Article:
Jack Clarke: The Prolific Winger Lighting it Up at the Stadium of Light

At 23 years of age, it has been quite the whirlwind career for Jack Clarke. After a decade at Leeds, Clarke made the move to Tottenham in 2019 for £10 million plus add-ons on the back of an impressive campaign that would see him win Leeds’ Young Player of the Year for 2018/19. He returned to Leeds on loan but was unable to make his mark at Elland Road, before being sent out to QPR for the second half of the campaign. The 2020/21 season would see him head out on loan to a third Championship side, making 14 appearances in England’s second tier.


All in all, Clarke would make just four appearances for Tottenham’s first team, amassing a total of 95 minutes before making the move to Sunderland on loan in January 2022. Clarke would impress for the Black Cats with 1 goal and 3 assists in 17 appearances, with Sunderland beating Wycombe Wanderers in the promotion playoff final to secure a spot in the EFL Championship. This convinced Sunderland to make the deal permanent, paying an initial fee of £750,000, whilst Tottenham reserved a sell-on clause of 25%.


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Clarke would add goal threat to his game in his first full season at Sunderland, registering 11 goals and assisting 13 as Sunderland finished sixth. The Black Cats came close to securing back-to-back promotions, only for Luton Town to narrowly edge them in the playoff semifinals. Despite the lack of a clear-cut center forward, Sunderland have enjoyed a decent 2023/24 campaign and currently sit 10th in the table, one point away from the playoff positions.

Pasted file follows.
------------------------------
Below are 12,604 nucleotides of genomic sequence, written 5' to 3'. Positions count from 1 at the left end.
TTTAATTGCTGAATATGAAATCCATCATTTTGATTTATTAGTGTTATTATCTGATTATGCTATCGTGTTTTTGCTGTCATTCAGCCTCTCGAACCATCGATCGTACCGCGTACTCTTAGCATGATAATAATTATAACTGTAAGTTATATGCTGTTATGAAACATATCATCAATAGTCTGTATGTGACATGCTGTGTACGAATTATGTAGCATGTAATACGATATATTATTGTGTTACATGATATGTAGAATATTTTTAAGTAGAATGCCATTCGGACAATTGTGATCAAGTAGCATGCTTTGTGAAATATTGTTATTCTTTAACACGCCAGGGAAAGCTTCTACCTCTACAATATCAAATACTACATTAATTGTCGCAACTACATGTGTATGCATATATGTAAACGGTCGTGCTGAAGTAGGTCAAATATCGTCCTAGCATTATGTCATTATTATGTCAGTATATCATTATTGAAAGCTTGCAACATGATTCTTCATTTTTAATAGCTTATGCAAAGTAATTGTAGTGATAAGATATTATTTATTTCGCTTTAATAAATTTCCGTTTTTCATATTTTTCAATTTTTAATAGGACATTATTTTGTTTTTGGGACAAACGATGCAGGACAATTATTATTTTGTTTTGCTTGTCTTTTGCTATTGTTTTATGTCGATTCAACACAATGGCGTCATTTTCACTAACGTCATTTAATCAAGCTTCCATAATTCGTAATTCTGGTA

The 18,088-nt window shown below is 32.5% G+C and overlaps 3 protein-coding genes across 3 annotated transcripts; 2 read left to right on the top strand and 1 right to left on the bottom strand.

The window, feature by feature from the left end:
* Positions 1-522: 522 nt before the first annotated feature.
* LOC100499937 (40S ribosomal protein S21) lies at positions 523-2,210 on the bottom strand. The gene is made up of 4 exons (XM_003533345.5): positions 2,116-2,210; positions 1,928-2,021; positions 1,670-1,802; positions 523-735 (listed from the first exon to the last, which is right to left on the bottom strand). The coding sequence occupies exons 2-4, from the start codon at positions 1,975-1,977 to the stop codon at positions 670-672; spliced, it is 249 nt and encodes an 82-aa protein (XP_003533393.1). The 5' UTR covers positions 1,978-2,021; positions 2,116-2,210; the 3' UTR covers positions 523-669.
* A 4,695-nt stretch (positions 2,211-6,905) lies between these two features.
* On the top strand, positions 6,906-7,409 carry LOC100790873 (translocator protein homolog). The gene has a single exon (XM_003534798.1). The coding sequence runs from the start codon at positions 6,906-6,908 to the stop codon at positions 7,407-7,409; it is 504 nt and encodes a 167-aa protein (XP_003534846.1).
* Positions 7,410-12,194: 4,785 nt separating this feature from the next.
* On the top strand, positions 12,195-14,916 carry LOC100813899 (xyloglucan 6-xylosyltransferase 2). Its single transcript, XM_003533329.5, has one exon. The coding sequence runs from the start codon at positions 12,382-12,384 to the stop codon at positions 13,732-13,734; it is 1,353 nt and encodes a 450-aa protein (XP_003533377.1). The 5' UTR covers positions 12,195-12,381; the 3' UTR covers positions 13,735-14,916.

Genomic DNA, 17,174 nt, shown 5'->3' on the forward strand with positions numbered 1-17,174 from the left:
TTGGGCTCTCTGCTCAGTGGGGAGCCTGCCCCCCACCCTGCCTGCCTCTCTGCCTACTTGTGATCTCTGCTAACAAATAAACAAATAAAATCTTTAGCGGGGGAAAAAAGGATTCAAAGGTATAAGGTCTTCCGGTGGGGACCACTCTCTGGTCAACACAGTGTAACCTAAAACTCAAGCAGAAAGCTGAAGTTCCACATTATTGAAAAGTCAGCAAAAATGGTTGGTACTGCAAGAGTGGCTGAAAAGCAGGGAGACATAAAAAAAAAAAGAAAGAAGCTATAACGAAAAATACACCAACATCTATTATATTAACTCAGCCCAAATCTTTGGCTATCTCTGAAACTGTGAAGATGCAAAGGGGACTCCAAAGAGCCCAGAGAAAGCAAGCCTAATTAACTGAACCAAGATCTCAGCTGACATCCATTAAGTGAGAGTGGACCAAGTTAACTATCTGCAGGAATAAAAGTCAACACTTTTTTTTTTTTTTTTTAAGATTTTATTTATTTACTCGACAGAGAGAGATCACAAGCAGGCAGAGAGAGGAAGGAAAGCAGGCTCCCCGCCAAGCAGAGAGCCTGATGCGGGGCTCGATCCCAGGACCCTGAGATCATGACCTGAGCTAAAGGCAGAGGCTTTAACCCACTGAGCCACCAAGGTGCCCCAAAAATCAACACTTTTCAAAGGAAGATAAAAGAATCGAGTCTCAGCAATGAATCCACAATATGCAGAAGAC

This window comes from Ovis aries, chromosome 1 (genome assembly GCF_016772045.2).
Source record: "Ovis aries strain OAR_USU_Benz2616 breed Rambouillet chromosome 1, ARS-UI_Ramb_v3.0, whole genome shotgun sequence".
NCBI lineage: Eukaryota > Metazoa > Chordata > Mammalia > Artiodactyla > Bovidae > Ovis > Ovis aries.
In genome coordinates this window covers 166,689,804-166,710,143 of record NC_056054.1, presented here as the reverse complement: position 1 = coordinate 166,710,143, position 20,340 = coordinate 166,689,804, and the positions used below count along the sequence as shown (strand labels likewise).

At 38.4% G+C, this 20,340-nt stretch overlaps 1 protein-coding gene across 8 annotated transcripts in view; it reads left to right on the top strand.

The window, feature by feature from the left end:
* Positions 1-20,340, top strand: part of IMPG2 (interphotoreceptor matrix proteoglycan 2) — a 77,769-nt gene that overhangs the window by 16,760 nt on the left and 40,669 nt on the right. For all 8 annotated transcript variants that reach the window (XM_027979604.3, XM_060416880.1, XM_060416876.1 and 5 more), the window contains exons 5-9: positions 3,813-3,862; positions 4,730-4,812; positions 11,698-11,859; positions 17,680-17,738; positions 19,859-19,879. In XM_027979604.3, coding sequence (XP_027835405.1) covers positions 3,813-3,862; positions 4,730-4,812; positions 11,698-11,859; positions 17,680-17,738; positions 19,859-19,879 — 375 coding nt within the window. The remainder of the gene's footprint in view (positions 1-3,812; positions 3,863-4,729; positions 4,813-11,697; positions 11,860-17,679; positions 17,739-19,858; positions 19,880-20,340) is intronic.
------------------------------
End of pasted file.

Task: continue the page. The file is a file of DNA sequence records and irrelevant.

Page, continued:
He has once again emerged as a vital leader in attack with 14 goals and 4 assists in the EFL Championship. Whilst the Black Cats have struggled for consistency since Michael Beale replaced Mowbray in December, Clarke has been finding the back of the net on a regular basis, and his performances have already drawn interest from a variety of Premier League sides. If Sunderland are unable to make the jump up to the top-flight, expect the 23-year-old to move up the English pyramid this summer, with Clarke’s contract set to expire in 2026.


Playing Style



Clarke is a well-rounded attacker who can play across the frontline. In the Championship, he’s shown he can go both ways and create with cutbacks. He’s at his best when he receives the ball with space ahead of him to carry the ball and beat defenders. He looks most similar to Jack Grealish when playing and has the same ability to keep the ball close to his feet. He’s strong with a defender on his back and uses his arms well to keep his distance from defenders.


Chance Creation


Clarke’s technique is excellent when passing. He can wrap his foot around the ball and use the outside of his foot to curl passes. He likes to move inside early and play low cross-field passes to isolate his team-mate against a fullback. He’s a strong crosser on his right foot and doesn’t need much space to put a ball into the box. He’s good at spotting gaps in defensive structures which makes him effective from deep.